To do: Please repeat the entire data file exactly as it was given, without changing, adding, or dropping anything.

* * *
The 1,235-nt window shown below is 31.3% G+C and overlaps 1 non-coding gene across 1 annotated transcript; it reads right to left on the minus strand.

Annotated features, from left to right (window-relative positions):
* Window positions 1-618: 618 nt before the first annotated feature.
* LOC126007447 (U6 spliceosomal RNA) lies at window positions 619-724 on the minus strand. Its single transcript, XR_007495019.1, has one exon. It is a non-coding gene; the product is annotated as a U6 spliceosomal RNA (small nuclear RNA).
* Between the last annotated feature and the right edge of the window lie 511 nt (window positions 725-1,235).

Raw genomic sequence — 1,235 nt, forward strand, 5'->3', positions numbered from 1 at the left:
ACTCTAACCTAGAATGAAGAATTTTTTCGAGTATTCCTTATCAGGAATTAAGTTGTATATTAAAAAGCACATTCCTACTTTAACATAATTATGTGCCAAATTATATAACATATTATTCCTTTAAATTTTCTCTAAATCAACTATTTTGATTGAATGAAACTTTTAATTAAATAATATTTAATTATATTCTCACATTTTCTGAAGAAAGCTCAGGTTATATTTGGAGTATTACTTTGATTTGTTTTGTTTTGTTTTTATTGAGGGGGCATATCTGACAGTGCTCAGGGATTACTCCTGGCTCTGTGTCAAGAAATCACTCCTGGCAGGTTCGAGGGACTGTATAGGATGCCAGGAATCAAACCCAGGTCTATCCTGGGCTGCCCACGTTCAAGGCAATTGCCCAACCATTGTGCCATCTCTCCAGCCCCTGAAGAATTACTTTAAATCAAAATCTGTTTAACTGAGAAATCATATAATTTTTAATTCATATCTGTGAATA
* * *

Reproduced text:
The 1,235-nt window shown below is 31.3% G+C and overlaps 1 non-coding gene across 1 annotated transcript; it reads right to left on the minus strand.

Annotated features, from left to right (window-relative positions):
* Window positions 1-618: 618 nt before the first annotated feature.
* LOC126007447 (U6 spliceosomal RNA) lies at window positions 619-724 on the minus strand. Its single transcript, XR_007495019.1, has one exon. It is a non-coding gene; the product is annotated as a U6 spliceosomal RNA (small nuclear RNA).
* Between the last annotated feature and the right edge of the window lie 511 nt (window positions 725-1,235).

Raw genomic sequence — 1,235 nt, forward strand, 5'->3', positions numbered from 1 at the left:
ACTCTAACCTAGAATGAAGAATTTTTTCGAGTATTCCTTATCAGGAATTAAGTTGTATATTAAAAAGCACATTCCTACTTTAACATAATTATGTGCCAAATTATATAACATATTATTCCTTTAAATTTTCTCTAAATCAACTATTTTGATTGAATGAAACTTTTAATTAAATAATATTTAATTATATTCTCACATTTTCTGAAGAAAGCTCAGGTTATATTTGGAGTATTACTTTGATTTGTTTTGTTTTGTTTTTATTGAGGGGGCATATCTGACAGTGCTCAGGGATTACTCCTGGCTCTGTGTCAAGAAATCACTCCTGGCAGGTTCGAGGGACTGTATAGGATGCCAGGAATCAAACCCAGGTCTATCCTGGGCTGCCCACGTTCAAGGCAATTGCCCAACCATTGTGCCATCTCTCCAGCCCCTGAAGAATTACTTTAAATCAAAATCTGTTTAACTGAGAAATCATATAATTTTTAATTCATATCTGTGAATA